However, if the independent clauses are short and well-balanced, a comma is not
really essential:
She is kind so she helps people.
When "and" is used with the last word of a list, a comma is optional:
He drinks beer, whisky, wine, and rum.
He drinks beer, whisky, wine and rum.
The 7 coordinating conjunctions are short, simple words. They have only two or three
letters. There's an easy way to remember them - their initials spell:
F A N B O Y S
For And Nor But Or Yet So

Subordinating Conjunctions
The majority of conjunctions are "subordinating conjunctions". Common subordinating
conjunctions are:
after, although, as, because, before, how, if, once, since, than, that, though, till,
until, when, where, whether, while
A subordinating conjunction joins a subordinate (dependent) clause to a main
(independent) clause
Look at this example:
main or
independent clause
subordinate or
dependent clause
Ram went swimming although it was raining.
subordinating
conjunction


A subordinating conjunction always comes at the beginning of a subordinate clause. It
"introduces" a subordinate clause. However, a subordinate clause can sometimes
come after and sometimes before a main clause. Thus, two structures are possible:
Ram went swimming although it was raining.

Although it was raining, Ram went swimming.

Prepositions
A preposition is a word governing, and usually coming in front of, a noun or
pronoun and expressing a relation to another word or element, as in:
She left before breakfast.
What did you come for?
(For what did you come?)
Prepositions of Place
Prepositions of place describe the position of a person or thing in relation to another
person or thing.
Look at this picture:

Now look at these example sentences based on the prepositions in the picture:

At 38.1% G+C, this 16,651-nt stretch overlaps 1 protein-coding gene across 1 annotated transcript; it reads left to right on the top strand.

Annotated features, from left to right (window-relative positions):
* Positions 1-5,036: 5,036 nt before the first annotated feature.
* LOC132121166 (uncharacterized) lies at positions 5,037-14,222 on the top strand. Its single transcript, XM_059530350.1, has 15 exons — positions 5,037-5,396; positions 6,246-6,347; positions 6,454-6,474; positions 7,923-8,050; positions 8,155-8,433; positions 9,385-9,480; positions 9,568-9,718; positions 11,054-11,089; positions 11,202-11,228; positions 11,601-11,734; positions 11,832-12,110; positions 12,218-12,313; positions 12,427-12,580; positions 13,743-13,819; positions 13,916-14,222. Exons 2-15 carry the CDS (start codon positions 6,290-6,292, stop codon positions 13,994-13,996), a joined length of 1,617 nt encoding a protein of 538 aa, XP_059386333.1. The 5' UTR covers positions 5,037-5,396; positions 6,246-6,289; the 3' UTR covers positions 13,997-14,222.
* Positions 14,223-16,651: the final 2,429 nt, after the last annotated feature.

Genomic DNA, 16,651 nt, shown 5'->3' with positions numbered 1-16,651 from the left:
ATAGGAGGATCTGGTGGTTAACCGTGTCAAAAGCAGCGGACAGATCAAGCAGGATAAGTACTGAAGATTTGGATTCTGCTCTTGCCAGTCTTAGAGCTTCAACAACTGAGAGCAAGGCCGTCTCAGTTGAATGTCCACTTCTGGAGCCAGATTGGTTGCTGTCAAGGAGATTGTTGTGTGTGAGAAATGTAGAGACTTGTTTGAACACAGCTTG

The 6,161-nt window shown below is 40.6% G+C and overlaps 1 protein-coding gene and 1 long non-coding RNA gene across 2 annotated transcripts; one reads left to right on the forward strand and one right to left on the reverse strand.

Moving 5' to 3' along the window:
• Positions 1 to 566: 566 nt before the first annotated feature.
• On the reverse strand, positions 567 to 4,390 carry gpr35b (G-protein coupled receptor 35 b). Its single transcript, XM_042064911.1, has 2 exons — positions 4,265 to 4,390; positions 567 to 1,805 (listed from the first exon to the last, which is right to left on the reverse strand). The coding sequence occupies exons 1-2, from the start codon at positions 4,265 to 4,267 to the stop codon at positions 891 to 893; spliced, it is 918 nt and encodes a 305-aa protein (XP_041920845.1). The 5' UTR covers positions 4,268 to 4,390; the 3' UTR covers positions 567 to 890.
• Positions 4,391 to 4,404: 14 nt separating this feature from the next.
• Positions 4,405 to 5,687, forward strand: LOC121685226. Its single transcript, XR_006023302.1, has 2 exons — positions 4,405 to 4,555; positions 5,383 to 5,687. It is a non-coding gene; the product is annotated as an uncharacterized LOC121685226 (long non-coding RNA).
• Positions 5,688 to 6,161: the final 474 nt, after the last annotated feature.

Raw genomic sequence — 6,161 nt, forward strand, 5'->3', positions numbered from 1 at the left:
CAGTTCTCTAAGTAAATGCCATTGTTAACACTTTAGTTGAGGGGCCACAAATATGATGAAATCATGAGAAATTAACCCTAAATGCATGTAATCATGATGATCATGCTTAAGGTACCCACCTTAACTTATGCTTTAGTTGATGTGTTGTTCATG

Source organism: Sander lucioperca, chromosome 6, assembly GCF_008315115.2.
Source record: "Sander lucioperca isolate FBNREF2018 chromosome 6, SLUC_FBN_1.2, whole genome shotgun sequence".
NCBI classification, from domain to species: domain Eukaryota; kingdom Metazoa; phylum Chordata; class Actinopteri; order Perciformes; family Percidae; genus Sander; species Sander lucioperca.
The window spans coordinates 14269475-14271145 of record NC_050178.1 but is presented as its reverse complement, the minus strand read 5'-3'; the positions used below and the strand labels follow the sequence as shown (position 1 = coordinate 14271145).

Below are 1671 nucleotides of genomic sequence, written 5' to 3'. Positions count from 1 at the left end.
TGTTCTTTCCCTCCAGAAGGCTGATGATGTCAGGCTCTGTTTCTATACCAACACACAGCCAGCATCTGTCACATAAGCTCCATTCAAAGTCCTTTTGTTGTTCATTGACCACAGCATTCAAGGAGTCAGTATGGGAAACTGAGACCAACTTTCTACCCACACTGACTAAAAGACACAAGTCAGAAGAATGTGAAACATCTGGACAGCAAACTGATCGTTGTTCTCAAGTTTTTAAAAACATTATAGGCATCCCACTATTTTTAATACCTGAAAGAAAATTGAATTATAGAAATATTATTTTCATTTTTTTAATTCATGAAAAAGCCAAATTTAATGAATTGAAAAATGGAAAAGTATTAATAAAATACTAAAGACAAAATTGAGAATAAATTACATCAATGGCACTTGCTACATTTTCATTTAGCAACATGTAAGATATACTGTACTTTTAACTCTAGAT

There is a cup on the table.
The helicopter hovered above the house.
The police placed a sheet over the body.
He stood in front of the door and rang the bell.
Ram sat beside Tara.
A small stream runs below that bridge.
He put the key under the doormat.
He put his hands behind his back.
Prepositions of Time: at, in, on
We use:
at for a PRECISE TIME
in for MONTHS, YEARS, CENTURIES and LONG PERIODS
on for DAYS and DATES
at in on
PRECISE
TIME
MONTHS, YEARS, CENTURIES and LONG
PERIODS
DAYS and DATES
at 3 o'clock in May on Sunday
at 10.30am in summer on Tuesdays
at noon in the summer on 6 March
at dinnertime in 1990 on 25 Dec. 2010
at bedtime in the 1990s on Christmas Day
at sunrise in the next century on Independence
Day
at sunset in the Ice Age on my birthday
at the moment in the past/future on New Year's Eve
Look at these examples:
I have a meeting at 9am.
The shop closes at midnight.
Jane went home at lunchtime.
In England, it often snows in December.
Do you think we will go to Jupiter in the future?
There should be a lot of progress in the next century.
Do you work on Mondays?
Her birthday is on 20 November.
Where will you be on New Year's Day?
Notice the use of the preposition of time at in the following standard expressions:
Expression Example
at night The stars shine at night.
at the weekend* I don't usually work at the weekend.
at Christmas*/Easter I stay with my family at Christmas.
at the same time We finished the test at the same time.
at present He's not home at present. Try later.
Notice the use of the prepositions of time in and on in these common expressions:
in on
in the morning on Tuesday morning
in the mornings on Saturday mornings
in the afternoon(s) on Sunday afternoons
in the evening(s) on Monday evening
When we say last, next, every, this we do not also use at, in, on.
I went to London last June. (not in last June)
He's coming back next Tuesday. (not on next Tuesday)
I go home every Easter. (not at every Easter)
We'll call you this evening. (not in this evening)